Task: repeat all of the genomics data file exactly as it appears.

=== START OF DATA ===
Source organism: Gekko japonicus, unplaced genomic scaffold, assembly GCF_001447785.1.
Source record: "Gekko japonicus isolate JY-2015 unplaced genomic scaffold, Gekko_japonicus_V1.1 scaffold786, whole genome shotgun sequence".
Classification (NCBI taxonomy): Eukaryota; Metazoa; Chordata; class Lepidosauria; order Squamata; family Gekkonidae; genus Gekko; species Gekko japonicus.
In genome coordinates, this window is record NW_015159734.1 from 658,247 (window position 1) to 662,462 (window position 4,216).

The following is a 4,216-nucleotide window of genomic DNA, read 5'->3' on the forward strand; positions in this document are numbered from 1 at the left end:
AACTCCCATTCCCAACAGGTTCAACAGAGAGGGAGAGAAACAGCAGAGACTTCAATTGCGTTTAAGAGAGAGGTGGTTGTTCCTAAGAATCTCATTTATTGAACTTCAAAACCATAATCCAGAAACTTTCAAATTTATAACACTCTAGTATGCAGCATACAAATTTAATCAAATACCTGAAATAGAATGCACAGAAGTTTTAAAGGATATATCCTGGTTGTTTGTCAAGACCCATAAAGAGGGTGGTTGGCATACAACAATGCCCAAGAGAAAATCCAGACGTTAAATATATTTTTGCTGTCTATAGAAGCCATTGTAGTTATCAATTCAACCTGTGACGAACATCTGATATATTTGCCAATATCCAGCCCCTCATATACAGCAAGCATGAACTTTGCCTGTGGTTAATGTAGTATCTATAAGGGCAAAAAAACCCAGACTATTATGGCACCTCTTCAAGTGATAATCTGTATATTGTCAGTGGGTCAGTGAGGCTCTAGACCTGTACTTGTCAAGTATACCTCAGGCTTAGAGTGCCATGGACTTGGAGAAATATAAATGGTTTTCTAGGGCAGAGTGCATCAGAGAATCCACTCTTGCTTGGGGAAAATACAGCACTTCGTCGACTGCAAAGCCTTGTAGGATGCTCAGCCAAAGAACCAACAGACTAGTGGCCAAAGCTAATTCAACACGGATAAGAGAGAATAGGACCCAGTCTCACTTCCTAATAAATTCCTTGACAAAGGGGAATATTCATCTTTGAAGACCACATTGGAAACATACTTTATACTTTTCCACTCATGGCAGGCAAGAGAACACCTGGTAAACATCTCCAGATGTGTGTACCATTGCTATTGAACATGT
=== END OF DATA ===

Source organism: Gekko japonicus, unplaced genomic scaffold, assembly GCF_001447785.1.
Source record: "Gekko japonicus isolate JY-2015 unplaced genomic scaffold, Gekko_japonicus_V1.1 scaffold786, whole genome shotgun sequence".
Classification (NCBI taxonomy): Eukaryota; Metazoa; Chordata; class Lepidosauria; order Squamata; family Gekkonidae; genus Gekko; species Gekko japonicus.
In genome coordinates, this window is record NW_015159734.1 from 658,247 (window position 1) to 662,462 (window position 4,216).

The following is a 4,216-nucleotide window of genomic DNA, read 5'->3' on the forward strand; positions in this document are numbered from 1 at the left end:
AACTCCCATTCCCAACAGGTTCAACAGAGAGGGAGAGAAACAGCAGAGACTTCAATTGCGTTTAAGAGAGAGGTGGTTGTTCCTAAGAATCTCATTTATTGAACTTCAAAACCATAATCCAGAAACTTTCAAATTTATAACACTCTAGTATGCAGCATACAAATTTAATCAAATACCTGAAATAGAATGCACAGAAGTTTTAAAGGATATATCCTGGTTGTTTGTCAAGACCCATAAAGAGGGTGGTTGGCATACAACAATGCCCAAGAGAAAATCCAGACGTTAAATATATTTTTGCTGTCTATAGAAGCCATTGTAGTTATCAATTCAACCTGTGACGAACATCTGATATATTTGCCAATATCCAGCCCCTCATATACAGCAAGCATGAACTTTGCCTGTGGTTAATGTAGTATCTATAAGGGCAAAAAAACCCAGACTATTATGGCACCTCTTCAAGTGATAATCTGTATATTGTCAGTGGGTCAGTGAGGCTCTAGACCTGTACTTGTCAAGTATACCTCAGGCTTAGAGTGCCATGGACTTGGAGAAATATAAATGGTTTTCTAGGGCAGAGTGCATCAGAGAATCCACTCTTGCTTGGGGAAAATACAGCACTTCGTCGACTGCAAAGCCTTGTAGGATGCTCAGCCAAAGAACCAACAGACTAGTGGCCAAAGCTAATTCAACACGGATAAGAGAGAATAGGACCCAGTCTCACTTCCTAATAAATTCCTTGACAAAGGGGAATATTCATCTTTGAAGACCACATTGGAAACATACTTTATACTTTTCCACTCATGGCAGGCAAGAGAACACCTGGTAAACATCTCCAGATGTGTGTACCATTGCTATTGAACATGT